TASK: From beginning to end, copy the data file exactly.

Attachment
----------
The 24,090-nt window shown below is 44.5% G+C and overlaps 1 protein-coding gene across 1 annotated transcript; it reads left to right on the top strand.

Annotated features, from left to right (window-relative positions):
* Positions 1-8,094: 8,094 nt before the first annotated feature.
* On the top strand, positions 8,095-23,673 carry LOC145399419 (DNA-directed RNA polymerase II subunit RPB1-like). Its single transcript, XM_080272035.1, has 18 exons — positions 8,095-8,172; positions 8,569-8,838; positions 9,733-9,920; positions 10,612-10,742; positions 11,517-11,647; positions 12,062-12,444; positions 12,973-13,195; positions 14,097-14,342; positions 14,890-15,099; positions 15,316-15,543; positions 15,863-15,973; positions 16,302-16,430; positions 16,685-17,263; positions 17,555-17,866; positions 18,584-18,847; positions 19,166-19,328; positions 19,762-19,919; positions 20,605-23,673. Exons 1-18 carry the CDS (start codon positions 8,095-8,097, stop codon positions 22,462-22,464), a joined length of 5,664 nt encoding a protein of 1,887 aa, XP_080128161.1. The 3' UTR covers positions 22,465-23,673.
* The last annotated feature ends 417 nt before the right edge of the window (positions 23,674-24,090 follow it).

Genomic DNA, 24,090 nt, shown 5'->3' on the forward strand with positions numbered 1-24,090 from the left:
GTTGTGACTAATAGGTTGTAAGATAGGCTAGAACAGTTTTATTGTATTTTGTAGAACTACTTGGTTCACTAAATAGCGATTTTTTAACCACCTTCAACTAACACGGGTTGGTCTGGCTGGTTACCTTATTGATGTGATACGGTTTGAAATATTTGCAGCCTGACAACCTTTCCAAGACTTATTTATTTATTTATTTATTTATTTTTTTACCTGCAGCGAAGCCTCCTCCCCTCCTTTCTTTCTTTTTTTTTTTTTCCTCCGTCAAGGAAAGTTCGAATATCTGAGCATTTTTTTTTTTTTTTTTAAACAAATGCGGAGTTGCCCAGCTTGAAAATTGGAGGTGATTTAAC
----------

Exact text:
The 24,090-nt window shown below is 44.5% G+C and overlaps 1 protein-coding gene across 1 annotated transcript; it reads left to right on the top strand.

Annotated features, from left to right (window-relative positions):
* Positions 1-8,094: 8,094 nt before the first annotated feature.
* On the top strand, positions 8,095-23,673 carry LOC145399419 (DNA-directed RNA polymerase II subunit RPB1-like). Its single transcript, XM_080272035.1, has 18 exons — positions 8,095-8,172; positions 8,569-8,838; positions 9,733-9,920; positions 10,612-10,742; positions 11,517-11,647; positions 12,062-12,444; positions 12,973-13,195; positions 14,097-14,342; positions 14,890-15,099; positions 15,316-15,543; positions 15,863-15,973; positions 16,302-16,430; positions 16,685-17,263; positions 17,555-17,866; positions 18,584-18,847; positions 19,166-19,328; positions 19,762-19,919; positions 20,605-23,673. Exons 1-18 carry the CDS (start codon positions 8,095-8,097, stop codon positions 22,462-22,464), a joined length of 5,664 nt encoding a protein of 1,887 aa, XP_080128161.1. The 3' UTR covers positions 22,465-23,673.
* The last annotated feature ends 417 nt before the right edge of the window (positions 23,674-24,090 follow it).

Genomic DNA, 24,090 nt, shown 5'->3' on the forward strand with positions numbered 1-24,090 from the left:
GTTGTGACTAATAGGTTGTAAGATAGGCTAGAACAGTTTTATTGTATTTTGTAGAACTACTTGGTTCACTAAATAGCGATTTTTTAACCACCTTCAACTAACACGGGTTGGTCTGGCTGGTTACCTTATTGATGTGATACGGTTTGAAATATTTGCAGCCTGACAACCTTTCCAAGACTTATTTATTTATTTATTTATTTATTTTTTTACCTGCAGCGAAGCCTCCTCCCCTCCTTTCTTTCTTTTTTTTTTTTTCCTCCGTCAAGGAAAGTTCGAATATCTGAGCATTTTTTTTTTTTTTTTTAAACAAATGCGGAGTTGCCCAGCTTGAAAATTGGAGGTGATTTAAC